Katherine Hayton | BLOG
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Yesterday, the book fairy paid a visit to my house.

Admittedly, I was at work at the time and due to a series of instructions – none of them issued by me – the book fairy declined to leave the carton of books at my address, choosing instead to drag them far, far away to a depot out the back of the airport.

I tried to woo the fairy back to my house, with promises of being available on Saturday morning, and a general willingness to sign strange little hand-held computing devices, but – alas – it was not to be.

Luckily, someone else in the household was just as eager to get hold of these little beauties as I was (nag, nag, nag, nag, nag) so drove me all the way out to the wop-wops and back home.

The only thing worse than having to drive out to the back of the airport to collect the books you paid over a hundred dollars to have delivered to your door, is when you drive past the shop you ordered said goods from, on the way to and from the airport.

In this case, at least, I was spared that indignity by way of the actual printing house being located in an entirely different country. Phew. Otherwise, I would’ve railed on at fate for another good hour before letting it all go.

Anyway, I’m pleased to say that I’m now the proud owner of a box of my own books. Yippee. I live in hope that in a couple of weeks I will no longer be the proud owner but may have a slightly higher bank balance.

This is also the first time that I’ve arranged for a hardcover version of one of my novels. God bless Ingram Spark.

This is what the hardcovers look like in the box:
Hardcover Photo

You’ll have to imagine what they’d look like when they’re in your hands, being read.

And here is what the paperbacks look like:
Paperback Photo

I went with a brighter cover for these ones; obvious where the hardcover is subtle. The good point being that the cross on the cover has become more apparent because – in the words of my darling – “I didn’t even realise there was a cross on the cover.” Sigh.

Subtlety. Being lost on Kiwi men since 1964.

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07 Apr / Ruby Syrup

I’ve spent the day chopping up quinces, in order to add them into a pot of syrup and poach them for a couple of hours until they’re done.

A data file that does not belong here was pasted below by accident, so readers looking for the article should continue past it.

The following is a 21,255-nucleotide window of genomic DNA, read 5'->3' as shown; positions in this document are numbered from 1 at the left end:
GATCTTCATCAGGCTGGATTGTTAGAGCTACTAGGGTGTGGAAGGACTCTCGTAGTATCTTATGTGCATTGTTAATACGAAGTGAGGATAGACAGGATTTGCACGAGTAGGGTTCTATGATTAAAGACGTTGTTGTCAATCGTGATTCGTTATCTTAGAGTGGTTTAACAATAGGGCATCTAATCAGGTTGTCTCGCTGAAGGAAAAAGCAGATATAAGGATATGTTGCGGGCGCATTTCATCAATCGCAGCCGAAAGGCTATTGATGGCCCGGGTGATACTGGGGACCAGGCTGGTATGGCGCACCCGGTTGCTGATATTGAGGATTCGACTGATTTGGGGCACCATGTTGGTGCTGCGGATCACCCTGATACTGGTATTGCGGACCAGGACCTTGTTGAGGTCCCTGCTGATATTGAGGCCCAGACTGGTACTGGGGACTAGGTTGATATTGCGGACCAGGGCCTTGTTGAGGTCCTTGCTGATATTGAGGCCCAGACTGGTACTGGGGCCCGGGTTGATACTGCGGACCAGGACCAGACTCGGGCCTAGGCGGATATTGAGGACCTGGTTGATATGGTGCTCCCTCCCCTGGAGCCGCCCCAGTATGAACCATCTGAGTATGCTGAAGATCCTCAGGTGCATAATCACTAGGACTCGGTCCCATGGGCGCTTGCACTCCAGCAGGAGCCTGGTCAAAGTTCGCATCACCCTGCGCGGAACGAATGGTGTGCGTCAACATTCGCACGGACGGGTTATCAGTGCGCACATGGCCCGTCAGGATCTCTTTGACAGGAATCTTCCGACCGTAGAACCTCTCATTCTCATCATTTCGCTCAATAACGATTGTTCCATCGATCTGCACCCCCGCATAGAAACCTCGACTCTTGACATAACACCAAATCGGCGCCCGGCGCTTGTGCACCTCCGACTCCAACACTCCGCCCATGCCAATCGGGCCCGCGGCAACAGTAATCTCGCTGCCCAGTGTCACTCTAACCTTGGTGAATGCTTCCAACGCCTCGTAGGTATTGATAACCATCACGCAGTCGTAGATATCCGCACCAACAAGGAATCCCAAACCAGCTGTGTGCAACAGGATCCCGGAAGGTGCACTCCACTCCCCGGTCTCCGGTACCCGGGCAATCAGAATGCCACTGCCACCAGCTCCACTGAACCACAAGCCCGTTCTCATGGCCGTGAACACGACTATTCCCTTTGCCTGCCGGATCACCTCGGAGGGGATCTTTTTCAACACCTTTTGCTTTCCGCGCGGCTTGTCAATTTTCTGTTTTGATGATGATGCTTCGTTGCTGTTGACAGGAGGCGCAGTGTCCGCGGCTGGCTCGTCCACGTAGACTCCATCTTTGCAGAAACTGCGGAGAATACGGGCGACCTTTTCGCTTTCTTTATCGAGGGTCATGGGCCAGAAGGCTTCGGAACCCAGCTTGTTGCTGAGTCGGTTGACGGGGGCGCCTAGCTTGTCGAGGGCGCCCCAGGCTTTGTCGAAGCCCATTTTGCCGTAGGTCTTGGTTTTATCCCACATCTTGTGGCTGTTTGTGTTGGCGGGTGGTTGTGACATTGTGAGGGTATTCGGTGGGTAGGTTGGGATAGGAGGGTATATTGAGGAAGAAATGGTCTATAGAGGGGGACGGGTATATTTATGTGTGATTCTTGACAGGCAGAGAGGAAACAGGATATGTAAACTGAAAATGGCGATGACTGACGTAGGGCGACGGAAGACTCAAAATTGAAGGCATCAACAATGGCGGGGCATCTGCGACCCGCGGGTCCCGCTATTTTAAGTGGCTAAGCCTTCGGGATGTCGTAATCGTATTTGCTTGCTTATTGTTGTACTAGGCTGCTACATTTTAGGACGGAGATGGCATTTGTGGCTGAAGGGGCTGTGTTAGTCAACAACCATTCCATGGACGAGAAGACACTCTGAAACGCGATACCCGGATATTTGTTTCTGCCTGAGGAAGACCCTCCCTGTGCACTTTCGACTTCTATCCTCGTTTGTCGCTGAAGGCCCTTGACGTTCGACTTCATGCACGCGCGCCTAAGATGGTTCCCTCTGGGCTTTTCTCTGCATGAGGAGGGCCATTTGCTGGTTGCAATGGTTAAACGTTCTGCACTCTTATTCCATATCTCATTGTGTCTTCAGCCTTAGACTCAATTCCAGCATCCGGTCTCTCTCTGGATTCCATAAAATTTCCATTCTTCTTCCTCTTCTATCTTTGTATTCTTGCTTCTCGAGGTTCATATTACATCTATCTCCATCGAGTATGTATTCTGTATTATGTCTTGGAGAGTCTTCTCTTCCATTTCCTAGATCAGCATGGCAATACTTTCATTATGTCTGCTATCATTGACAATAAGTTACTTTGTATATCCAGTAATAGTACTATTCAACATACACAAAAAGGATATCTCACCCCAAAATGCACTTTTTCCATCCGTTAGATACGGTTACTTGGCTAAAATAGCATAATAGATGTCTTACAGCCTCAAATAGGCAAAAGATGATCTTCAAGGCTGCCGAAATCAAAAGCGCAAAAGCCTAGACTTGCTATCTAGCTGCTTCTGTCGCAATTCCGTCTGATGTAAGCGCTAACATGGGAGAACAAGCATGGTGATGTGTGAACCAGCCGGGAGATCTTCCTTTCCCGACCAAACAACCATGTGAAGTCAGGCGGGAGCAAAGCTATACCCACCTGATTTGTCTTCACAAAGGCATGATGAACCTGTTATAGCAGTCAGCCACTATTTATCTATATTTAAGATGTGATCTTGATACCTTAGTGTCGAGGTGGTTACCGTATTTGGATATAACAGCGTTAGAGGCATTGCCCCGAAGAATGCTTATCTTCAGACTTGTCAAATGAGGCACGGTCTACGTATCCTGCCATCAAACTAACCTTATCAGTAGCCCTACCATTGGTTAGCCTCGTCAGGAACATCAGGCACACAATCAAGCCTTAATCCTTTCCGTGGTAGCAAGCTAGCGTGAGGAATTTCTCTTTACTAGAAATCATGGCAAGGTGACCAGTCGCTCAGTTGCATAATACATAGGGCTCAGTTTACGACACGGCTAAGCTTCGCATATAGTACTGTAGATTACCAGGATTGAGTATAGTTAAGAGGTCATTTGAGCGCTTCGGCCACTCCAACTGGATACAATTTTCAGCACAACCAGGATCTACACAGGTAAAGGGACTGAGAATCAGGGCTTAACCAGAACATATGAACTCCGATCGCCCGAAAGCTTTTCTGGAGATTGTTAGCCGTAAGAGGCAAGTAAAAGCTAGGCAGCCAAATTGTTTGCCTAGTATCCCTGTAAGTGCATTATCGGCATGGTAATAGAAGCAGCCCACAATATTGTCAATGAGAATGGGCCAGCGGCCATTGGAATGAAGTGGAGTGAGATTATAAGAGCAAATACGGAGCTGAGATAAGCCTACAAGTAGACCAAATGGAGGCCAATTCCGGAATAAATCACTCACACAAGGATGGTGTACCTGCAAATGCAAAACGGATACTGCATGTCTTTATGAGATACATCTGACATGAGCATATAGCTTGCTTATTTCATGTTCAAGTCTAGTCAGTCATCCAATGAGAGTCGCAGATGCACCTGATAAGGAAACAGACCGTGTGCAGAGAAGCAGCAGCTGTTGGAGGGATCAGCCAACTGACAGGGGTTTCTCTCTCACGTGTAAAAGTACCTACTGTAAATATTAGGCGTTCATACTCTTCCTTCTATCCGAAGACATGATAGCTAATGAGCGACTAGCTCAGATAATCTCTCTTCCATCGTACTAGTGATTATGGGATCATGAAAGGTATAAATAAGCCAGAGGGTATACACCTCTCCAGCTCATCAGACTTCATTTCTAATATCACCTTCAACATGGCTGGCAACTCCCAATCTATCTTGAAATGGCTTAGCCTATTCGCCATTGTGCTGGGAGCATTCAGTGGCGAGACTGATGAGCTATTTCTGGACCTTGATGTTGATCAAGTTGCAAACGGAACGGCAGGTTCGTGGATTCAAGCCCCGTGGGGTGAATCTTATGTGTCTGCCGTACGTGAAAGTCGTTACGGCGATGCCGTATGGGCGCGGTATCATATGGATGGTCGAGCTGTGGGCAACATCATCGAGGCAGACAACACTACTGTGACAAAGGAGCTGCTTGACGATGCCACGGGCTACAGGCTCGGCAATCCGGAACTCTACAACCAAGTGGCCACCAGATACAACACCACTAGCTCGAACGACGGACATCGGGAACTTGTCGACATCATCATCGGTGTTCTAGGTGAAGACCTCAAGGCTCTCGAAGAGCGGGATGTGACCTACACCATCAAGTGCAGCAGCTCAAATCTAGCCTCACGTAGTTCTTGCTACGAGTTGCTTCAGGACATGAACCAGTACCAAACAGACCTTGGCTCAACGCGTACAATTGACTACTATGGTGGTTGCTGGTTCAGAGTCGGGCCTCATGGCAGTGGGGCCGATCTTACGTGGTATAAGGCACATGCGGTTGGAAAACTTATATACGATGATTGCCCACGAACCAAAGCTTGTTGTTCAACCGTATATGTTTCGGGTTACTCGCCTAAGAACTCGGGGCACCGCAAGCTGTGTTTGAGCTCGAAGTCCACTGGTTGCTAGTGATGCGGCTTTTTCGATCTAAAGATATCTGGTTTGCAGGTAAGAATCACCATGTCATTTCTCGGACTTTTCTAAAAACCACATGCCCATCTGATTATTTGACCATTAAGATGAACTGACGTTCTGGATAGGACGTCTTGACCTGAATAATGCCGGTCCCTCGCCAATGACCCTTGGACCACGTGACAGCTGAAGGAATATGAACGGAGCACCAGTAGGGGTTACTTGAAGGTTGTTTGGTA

I’m completely in love with the way they start off as hard as wood and with white flesh, and end up falling apart when touched and a deep ruby red.

I’m also completely in love with the aroma they produce while they’re blushing themselves done.

It’s like a fragrant, old-fashioned rose bush fell into a pool of sweet brown sugar. Mmmmmmmm.

And then I spooned them gently into sterilised jars and waited until they were cool before packing them into the cupboards and hoping that if I’m careful they’ll last me out the full year.

And the very best part?

I’m about a quarter of the way through the tree. That means I have three-quarters left.

And since I’ll soon run out of preserving seals, and preserving jars, and preserving lids, I’ll be forced to poach up quinces and watch their beautiful flesh run red and instead of spooning them gently into jars, I’ll be spooning them gently into my mouth.

Maybe with a little bit of icecream on the side. Maybe mixed into a nice quince loaf. Maybe just straight from the pot with lashings of syrup, and a sprinkle of cinnamon.

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I can’t drive. Not even a little bit. I’m not one of those people who can operate a vehicle but don’t have a license – I’m hard core. I don’t even know how to turn the things on or put petrol in them.

I do sometimes wonder what life would be like if I learned to drive. Usually when I’m sitting at a bus-stop in the rain. But these small miseries are temporary – my dislike of the open road is long-lasting.

But I didn’t expect that my aversion would make itself known when playing a game. Granted, GTAV was not in my top list for purchase otherwise I would’ve bought it back when I was using my forgotten-in-the-front-room PS3. Still, I’ve always had it in the back of my mind as I thought it must be pretty good otherwise it wouldn’t have beaten out The Last of Us in so many awards last year.

When the opportunity to redeem some points for the PS4 version presented itself I took the plunge and ordered it. Having today off on leave (because I got used to long weekends and don’t want to let them go) I managed to peel the clingfilm off in little pieces that I then had to vacuum up off the floor, opened the case, stuck it in the PS4 and got ready to rumble.

An hour later it had installed, and I’d been distracted by Farm Heroes instead. Farm Heroes never takes an hour to install – it’s ready when you want it. Large gaming companies could learn something from this.

Eventually I ran out of lives and went back to the PS4. I wasn’t too bad in the first couple of scenes, but then the trouble began. I got in a car.

Maybe it’s easier with a steering wheel, or if you don’t have your finger glued to accelerate, but these things are hard to steer. And I’ve never noticed before that cars have a propensity to turn in the opposite direction to where you want to go when you drive them through snowbanks, hay bales, tractors and trains. What’s that about? Does that happen to anyone else?

It did not help one bit that I didn’t know that there was a reverse on the other side of the controller (in the logical place) and was attempting to do three point turns without the backing up bit in the middle.